what if the practice was the research

dancing with Parkinson's, practice as research

In late 2016 I began an investigation with dancers with Parkinson's entitled Explorations in Collectivity and Intimacy, in response to my desire to interrogate further and answer questions arising from my own practice and what I was learning from the dancers I worked with...


Equality, empathy and relationality are ingrained in my values as an artist and a human being. I am an inquisitive artist, I think and reflect constantly, as a consequence my practice is and will always be, research. By looking differently at my dance practice I find new questions emerging constantly which shift my perception on the human body, on dance, and provide an opportunity to learn, reflect and grow. What am I doing? How am I communicating this? Why? What do I have to say? Do I need to say something? What is the experience for the dancers I am working with? What can I learn from them? How can I empower them to share their skills with me? What is the most valuable experience I can give?

Having worked with people with Parkinson's for around 8 years, it is inevitable that the way I view my role in this practice is constantly shifting as these questions also apply to this work. As an artist working with movement disorder I am also a researcher of movement, as I am always learning from those that I move with.


At the end of 2016 I began an artistic collaboration with filmmaker Sara Hibbert, which resulted in the work in progress film Collective Field. I was struck in this process by how her gaze through the lens of the camera also changed the way I saw the human body, reflected the way we initiate movement, how the dancers were experiencing the movement and so on. Her input reframed my own thinking and encouraged me to ask more questions.

How do I initiate movement ideas in my explorations with the dancers I work with? What communication tools am I using? How do those modes of communication empower the dancers to respond for themselves, or not? The Collectivity and Intimacy project began to look at how we use both group motivations and individual initiations to generate movement ideas in dance.

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In leading dance we use communication tools such as physical mirroring, imaginary language and metaphor, touch, music and rhythm. These communication tools could be considered cues to initiate movement in the Parkinson’s dance context. In the collectivity of moving as a group, we use cues to give a sense of togetherness, to direct and craft movement and to give security. But if I were to constantly use external cues this would not enable me to stay true to my core values, and find equality / allow ownership to flourish for the dancers I work with. To enable autonomy the dancers must understand how these different forms of cueing work and be able to initiate the movement for themselves. This was the 'intimate; part of the enquiry and the area of questionning that I am inspired to take further.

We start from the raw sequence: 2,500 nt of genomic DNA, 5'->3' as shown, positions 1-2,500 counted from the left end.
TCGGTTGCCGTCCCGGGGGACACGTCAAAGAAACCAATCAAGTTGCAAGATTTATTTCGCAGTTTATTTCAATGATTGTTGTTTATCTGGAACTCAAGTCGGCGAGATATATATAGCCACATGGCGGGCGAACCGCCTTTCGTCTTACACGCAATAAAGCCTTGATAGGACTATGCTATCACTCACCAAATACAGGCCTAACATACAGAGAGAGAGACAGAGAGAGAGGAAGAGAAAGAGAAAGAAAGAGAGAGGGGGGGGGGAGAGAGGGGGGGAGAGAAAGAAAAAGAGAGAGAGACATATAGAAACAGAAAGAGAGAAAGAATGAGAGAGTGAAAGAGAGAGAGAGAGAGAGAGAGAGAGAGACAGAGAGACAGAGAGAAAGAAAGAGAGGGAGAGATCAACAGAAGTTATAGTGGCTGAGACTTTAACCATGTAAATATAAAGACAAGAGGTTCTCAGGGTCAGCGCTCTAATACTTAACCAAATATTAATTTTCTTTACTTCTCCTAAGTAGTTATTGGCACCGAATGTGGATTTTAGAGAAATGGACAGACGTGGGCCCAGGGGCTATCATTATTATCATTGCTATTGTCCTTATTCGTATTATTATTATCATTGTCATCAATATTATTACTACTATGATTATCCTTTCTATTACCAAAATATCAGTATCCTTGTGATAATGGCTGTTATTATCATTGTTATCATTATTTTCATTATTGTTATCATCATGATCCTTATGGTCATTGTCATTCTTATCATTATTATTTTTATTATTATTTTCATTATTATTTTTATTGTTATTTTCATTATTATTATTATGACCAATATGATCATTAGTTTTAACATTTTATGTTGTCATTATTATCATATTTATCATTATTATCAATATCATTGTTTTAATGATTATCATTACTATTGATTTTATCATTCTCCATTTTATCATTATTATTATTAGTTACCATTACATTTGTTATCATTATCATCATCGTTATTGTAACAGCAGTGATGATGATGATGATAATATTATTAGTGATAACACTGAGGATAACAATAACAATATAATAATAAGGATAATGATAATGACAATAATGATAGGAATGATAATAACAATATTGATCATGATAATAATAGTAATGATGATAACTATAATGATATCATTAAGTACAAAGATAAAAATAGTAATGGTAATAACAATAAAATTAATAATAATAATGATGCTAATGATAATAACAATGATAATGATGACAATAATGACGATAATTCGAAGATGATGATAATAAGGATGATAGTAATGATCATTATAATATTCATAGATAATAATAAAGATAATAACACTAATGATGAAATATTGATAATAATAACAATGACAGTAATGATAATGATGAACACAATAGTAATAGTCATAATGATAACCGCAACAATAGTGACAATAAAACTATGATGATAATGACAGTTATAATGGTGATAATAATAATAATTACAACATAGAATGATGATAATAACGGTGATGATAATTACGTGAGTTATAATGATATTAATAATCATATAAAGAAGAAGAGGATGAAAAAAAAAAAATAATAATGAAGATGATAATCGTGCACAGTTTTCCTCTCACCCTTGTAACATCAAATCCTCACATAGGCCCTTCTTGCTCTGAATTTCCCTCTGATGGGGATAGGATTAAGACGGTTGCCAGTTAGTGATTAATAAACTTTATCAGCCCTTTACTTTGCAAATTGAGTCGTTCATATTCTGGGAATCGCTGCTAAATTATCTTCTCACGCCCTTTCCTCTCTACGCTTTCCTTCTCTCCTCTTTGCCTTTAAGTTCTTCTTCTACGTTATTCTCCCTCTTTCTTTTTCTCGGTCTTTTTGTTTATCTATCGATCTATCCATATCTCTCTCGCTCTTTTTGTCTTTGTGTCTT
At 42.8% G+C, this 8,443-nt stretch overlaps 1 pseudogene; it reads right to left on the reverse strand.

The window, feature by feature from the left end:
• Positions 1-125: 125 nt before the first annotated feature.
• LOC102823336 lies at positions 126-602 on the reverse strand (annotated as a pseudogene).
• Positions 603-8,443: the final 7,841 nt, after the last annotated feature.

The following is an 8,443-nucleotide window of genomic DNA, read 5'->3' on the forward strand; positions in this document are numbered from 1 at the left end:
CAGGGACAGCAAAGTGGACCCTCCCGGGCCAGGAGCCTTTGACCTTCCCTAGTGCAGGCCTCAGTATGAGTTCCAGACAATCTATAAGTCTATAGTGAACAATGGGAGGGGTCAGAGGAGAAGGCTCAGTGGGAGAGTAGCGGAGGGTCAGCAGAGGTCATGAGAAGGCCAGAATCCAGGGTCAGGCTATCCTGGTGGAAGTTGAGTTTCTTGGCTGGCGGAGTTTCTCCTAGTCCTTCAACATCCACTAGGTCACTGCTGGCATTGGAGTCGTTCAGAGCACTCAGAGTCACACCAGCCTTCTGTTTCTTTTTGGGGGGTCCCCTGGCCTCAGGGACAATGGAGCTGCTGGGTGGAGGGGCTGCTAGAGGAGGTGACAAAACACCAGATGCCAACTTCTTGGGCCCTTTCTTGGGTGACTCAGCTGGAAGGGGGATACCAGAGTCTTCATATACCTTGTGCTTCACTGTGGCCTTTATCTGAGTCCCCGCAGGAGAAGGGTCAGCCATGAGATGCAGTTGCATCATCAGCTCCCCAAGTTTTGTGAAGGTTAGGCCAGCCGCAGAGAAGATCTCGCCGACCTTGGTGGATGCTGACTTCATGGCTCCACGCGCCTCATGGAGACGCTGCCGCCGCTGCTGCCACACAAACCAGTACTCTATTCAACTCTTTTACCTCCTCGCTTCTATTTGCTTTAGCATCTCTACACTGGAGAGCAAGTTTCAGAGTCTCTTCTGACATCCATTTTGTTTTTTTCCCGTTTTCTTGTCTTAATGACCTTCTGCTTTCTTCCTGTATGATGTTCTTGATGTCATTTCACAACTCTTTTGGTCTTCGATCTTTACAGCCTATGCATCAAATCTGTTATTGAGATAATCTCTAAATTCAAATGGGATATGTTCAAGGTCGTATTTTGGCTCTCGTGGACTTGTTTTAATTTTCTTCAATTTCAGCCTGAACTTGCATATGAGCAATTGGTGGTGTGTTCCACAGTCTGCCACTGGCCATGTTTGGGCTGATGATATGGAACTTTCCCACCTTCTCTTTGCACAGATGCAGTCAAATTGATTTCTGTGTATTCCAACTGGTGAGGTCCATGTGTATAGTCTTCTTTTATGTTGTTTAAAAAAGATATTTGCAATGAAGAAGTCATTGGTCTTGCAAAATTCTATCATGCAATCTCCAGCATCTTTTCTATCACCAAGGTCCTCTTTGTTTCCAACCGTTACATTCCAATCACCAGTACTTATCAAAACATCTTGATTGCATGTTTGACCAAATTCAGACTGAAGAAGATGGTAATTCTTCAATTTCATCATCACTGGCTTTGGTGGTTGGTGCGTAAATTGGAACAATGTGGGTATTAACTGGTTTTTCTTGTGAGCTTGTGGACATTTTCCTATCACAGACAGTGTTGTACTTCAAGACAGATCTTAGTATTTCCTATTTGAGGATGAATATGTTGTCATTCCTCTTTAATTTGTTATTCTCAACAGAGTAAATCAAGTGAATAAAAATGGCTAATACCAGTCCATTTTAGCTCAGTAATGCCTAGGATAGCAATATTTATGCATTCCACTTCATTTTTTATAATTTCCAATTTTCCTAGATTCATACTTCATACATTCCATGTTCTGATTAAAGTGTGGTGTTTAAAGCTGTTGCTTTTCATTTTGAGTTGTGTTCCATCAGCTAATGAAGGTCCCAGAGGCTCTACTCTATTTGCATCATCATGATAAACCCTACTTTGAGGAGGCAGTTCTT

I began a version of this interrogation within my post-graduate research and continue now through practice based enquiry. This way of thinking is also fundamental to my relationship with Marc Vlemmix and Dance for Health.

I met Marc Vlemmix when I visited dance for health in Rotterdam in the Summer of 2015. We connected through shared values and an interest in the co-ownership of dance experience between dancer and artist. Marc is the initiator of dance for health Rotterdam and he also has Parkinson's. In expressing to him my aims to develop a level of empathy for my dancers, necessary to build an environment for their creativity to thrive, I found this same goal in dance for health. There, this is fostered in the dancers and collaborators alike.

what next?

This summer we began a collaborative research enquiry at dance for health initiated by Marc Vlemmix and his dance experience working with choreographer Itamar Serussi. At the heart of that enquiry, much like my own research interests, is Marc's desire to find greater ownership of his movement potential and increased ability to move with Parkinson's. To train himself to find movement potential, and not to trick his body to perform through external cues.

The notes from this enquiry are posted in the following blog post: dance for health research lab, august 2017

The Collectivity and Intimacy project also continues to evolve, and I will be presenting the work so far and the provocations for further enquiry at the People Dancing Conference in October 2017. You can read more of the background and train of thought behind the research on the project blog